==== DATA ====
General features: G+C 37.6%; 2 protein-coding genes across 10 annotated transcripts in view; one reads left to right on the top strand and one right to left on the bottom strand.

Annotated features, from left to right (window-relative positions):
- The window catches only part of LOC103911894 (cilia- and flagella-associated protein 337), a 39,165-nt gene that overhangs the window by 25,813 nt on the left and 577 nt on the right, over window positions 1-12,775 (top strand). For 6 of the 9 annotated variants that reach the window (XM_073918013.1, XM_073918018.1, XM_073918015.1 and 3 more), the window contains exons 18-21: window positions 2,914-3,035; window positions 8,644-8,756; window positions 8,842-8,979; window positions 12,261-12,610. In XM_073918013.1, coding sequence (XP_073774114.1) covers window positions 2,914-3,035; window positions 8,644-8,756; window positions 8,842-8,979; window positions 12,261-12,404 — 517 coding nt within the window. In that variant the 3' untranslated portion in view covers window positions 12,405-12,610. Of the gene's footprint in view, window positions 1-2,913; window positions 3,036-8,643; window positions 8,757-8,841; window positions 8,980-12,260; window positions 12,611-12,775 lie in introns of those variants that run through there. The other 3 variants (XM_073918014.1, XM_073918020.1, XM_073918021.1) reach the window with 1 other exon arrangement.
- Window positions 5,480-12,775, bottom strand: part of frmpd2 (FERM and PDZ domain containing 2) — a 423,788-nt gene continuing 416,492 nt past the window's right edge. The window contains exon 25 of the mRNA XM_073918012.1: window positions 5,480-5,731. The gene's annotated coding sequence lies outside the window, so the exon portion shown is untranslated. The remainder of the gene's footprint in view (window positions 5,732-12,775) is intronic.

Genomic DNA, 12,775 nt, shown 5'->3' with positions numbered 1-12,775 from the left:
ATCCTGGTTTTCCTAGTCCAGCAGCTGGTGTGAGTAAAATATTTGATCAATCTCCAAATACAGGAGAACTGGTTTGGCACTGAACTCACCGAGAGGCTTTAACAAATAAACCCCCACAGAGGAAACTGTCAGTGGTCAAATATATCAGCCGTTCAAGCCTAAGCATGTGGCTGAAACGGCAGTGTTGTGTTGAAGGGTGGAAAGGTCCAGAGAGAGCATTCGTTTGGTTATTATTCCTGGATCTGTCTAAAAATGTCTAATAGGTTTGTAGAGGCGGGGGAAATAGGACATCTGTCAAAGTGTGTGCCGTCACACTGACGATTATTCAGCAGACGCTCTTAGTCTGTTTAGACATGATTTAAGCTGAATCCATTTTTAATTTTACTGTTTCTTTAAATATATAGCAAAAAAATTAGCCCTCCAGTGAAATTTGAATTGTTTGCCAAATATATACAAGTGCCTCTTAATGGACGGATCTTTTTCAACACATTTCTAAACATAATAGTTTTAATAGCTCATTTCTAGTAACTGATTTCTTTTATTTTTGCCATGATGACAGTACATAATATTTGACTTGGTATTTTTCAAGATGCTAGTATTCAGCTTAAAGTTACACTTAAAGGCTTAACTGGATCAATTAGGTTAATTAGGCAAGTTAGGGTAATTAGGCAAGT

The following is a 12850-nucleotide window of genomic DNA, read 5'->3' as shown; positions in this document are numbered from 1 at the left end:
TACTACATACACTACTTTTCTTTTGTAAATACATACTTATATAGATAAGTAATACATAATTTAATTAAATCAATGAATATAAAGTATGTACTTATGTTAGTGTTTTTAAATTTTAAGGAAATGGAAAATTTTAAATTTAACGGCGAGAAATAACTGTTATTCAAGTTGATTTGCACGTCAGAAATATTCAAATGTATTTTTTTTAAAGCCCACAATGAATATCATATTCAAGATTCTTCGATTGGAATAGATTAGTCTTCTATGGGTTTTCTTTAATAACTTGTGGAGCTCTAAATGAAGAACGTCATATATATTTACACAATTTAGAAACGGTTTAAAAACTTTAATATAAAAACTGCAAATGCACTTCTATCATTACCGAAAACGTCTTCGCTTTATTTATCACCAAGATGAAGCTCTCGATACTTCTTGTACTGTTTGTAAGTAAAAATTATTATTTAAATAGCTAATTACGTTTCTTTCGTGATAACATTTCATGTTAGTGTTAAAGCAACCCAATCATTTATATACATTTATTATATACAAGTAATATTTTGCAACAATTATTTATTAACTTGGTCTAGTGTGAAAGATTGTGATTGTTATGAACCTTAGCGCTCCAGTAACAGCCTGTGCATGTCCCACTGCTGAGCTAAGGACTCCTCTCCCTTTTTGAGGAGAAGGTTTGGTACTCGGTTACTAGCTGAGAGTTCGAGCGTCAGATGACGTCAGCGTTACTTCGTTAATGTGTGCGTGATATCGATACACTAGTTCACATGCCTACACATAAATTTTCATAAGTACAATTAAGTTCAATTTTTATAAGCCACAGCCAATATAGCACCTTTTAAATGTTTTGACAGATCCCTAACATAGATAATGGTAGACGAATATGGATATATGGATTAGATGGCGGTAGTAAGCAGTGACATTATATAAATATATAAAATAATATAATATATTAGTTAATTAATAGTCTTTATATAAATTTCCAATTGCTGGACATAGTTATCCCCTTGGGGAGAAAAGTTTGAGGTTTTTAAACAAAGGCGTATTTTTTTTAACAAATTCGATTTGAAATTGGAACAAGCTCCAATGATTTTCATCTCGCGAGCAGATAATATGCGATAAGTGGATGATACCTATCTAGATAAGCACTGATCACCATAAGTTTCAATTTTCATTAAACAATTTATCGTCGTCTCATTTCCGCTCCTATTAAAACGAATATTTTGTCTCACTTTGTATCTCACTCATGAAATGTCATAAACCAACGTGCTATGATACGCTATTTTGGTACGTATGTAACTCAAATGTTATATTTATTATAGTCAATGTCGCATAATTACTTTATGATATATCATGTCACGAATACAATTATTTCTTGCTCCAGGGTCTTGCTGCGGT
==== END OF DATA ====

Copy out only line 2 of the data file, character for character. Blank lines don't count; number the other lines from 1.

Annotated features, from left to right (window-relative positions):